Friday, 14 October 2016

Skye at night

I've long hankered after a visit to Soay, to see the remains of Tex Geddes' shark processing factory. Taking advantage of an unusually kind October forecast, I had an early start down the beautiful road from Broadford to Torrin, on a glorious morning.


Heading south out of Loch Slapin, the coast becomes steadily more dramatic,

until a corner is turned and the outline of the Black Cuillin appears. There is a wee preview through a hole in a cliff. A couple of otters and an eagle were enjoying the day too.

I took a turn round Soay from here. I'd thought it was uninhabited, but there are well maintained houses and some small wind turbines. The south side isn't a great landing for a solo boat with a biggish load, so I headed on round to the "Soay harbour", an inlet on the north side. Some working boats were moored here. It's in this bay that the shark processing factory stands, gradually returning back to nature.

Soay is also home to some sheep. I presume they are Soay sheep, though they are considerably heftier than the ones on St Kilda.

They share the rocks with the cormorants.
From here I headed into Loch Scavaig, to camp at Coruisk. I was pretty tired by arrival, which coincided with the departure of the last of the tourist boats. A fine day gradually turned into a fine night. The local seals were playing at being dolphins, leaping completely out of the water. I read my kindle first by moonlight, then by starlight.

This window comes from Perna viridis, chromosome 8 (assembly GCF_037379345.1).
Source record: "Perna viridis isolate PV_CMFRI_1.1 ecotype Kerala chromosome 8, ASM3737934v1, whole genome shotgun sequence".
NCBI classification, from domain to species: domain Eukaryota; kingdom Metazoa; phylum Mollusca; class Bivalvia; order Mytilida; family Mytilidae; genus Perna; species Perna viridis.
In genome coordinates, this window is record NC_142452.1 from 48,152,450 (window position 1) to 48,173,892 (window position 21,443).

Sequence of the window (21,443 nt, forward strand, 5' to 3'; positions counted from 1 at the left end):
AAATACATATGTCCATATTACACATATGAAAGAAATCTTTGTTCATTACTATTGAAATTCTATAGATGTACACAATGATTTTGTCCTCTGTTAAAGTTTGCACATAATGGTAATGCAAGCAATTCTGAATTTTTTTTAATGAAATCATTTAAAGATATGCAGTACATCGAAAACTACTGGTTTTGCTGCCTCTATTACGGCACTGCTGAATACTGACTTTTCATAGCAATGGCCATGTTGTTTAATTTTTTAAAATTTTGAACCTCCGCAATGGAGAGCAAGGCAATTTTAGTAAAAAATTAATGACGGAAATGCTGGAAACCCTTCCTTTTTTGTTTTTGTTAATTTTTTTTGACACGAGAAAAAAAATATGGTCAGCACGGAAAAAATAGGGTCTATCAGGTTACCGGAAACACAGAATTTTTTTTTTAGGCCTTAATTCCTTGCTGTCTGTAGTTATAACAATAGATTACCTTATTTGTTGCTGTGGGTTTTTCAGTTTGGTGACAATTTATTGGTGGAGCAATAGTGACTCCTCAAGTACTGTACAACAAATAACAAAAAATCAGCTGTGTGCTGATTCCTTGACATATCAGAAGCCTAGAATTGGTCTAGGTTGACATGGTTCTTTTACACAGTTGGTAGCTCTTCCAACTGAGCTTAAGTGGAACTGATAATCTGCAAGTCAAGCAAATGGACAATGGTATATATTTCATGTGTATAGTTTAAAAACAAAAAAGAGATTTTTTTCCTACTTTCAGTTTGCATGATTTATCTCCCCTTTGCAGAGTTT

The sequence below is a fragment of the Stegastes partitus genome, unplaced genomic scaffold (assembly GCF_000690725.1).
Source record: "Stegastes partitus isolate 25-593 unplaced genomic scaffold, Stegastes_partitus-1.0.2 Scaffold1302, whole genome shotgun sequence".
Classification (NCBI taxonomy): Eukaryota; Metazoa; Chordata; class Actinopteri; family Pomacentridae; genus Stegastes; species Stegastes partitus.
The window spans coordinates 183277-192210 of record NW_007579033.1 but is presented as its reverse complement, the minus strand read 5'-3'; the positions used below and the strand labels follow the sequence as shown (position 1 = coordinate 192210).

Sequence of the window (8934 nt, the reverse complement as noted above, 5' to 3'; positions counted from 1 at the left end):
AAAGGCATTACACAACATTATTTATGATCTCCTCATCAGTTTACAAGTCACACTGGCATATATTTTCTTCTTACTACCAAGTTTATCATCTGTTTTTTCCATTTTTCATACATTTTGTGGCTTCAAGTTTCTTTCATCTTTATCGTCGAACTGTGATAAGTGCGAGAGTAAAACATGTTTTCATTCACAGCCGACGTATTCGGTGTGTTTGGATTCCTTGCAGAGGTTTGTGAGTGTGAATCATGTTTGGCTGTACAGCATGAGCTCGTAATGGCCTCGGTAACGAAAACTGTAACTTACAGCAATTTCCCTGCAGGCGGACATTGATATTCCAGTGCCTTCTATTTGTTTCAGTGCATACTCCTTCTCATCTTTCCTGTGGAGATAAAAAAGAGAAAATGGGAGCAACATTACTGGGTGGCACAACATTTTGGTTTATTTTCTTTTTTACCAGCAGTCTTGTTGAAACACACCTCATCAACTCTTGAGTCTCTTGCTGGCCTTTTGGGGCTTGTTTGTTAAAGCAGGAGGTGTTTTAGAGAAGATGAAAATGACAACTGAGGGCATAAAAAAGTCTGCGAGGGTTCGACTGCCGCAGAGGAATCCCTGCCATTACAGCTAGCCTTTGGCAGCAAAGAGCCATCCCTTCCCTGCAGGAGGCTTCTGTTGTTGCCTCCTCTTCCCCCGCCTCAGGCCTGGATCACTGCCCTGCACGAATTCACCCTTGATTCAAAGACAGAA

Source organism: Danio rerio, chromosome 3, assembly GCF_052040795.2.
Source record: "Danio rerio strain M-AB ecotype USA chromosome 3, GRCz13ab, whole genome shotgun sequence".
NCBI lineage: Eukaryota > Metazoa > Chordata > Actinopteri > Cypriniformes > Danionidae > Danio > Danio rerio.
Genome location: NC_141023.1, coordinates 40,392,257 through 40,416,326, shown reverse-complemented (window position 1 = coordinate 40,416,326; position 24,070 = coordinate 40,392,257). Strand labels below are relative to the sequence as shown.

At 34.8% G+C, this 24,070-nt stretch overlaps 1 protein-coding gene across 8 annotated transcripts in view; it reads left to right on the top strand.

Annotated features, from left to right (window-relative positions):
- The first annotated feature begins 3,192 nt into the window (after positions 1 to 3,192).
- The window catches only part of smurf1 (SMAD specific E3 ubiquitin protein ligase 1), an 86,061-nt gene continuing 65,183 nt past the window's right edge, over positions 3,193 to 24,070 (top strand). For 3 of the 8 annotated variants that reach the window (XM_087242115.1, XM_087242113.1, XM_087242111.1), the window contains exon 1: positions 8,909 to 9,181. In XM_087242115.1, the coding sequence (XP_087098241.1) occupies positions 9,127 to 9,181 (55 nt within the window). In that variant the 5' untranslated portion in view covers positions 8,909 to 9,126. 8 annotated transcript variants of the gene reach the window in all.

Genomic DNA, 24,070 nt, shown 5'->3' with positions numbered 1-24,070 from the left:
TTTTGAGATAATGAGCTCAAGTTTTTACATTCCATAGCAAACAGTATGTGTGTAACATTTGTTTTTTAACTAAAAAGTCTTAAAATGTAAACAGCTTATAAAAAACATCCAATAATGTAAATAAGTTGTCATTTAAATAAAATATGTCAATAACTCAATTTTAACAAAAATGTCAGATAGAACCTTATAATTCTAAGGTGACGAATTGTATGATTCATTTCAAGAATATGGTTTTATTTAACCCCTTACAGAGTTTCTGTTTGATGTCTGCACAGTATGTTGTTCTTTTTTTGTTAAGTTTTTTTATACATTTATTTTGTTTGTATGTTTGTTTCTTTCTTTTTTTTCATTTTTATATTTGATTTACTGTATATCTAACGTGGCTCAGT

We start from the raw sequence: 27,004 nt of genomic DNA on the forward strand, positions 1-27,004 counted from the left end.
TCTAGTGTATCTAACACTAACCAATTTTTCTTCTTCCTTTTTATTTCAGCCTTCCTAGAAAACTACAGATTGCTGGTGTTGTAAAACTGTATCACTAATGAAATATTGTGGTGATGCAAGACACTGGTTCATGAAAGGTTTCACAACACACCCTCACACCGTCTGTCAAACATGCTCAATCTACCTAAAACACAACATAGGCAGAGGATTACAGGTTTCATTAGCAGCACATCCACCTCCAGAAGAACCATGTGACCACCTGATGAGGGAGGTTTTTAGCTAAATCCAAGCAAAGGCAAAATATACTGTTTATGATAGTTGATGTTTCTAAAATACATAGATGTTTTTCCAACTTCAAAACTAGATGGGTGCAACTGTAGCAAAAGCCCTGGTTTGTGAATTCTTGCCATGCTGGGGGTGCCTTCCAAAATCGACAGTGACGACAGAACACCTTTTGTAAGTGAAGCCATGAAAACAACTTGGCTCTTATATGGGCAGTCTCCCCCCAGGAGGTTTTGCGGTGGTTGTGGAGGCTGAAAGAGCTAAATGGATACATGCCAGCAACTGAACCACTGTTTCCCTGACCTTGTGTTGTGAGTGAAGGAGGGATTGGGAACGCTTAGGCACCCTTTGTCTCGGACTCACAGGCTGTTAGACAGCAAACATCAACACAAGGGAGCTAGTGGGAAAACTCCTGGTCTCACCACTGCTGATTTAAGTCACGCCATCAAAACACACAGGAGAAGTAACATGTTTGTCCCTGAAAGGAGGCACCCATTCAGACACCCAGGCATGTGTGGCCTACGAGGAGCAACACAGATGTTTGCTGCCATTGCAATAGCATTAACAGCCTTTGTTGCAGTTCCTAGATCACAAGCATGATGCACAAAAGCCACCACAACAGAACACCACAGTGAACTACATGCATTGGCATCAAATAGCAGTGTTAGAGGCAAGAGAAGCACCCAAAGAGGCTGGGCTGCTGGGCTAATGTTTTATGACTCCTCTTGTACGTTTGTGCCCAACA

Another fine morning followed,

and I headed for home, stopping only at the Spar Cave. A grotty spot in all meanings of the word.

Tuesday, 9 August 2016

Greenland, Part 3

Camping in Greenland is a delight. At night we could listen to grumbles, crashes and bangs from the icebergs. Often this would be mixed with the noises of whales blowing. Most evenings we spent whale watching.

One evening we had a more nosy visitor.

And sometimes we just enjoyed the sights.

All in all a wonderful place, enjoyed with fantastic company.

Thursday, 4 August 2016

Greenland, part 2

A large part of the attraction of arctic paddling is the ice. It's also dangerous stuff, with the potential for exploding icebergs, calving glaciers and drifting pack to make progress impossible. There was relatively little of it about this year, but it remained spectacular.

The glacier in the background here is coming straight down from the icecap. There are hundreds of miles of ice stretching from here to the west coast.
Picture the Cuillins of Skye, with glaciers, and stretching on seemingly endlessly.

We did visit some small settlements, which gave a limited opportunity to restock.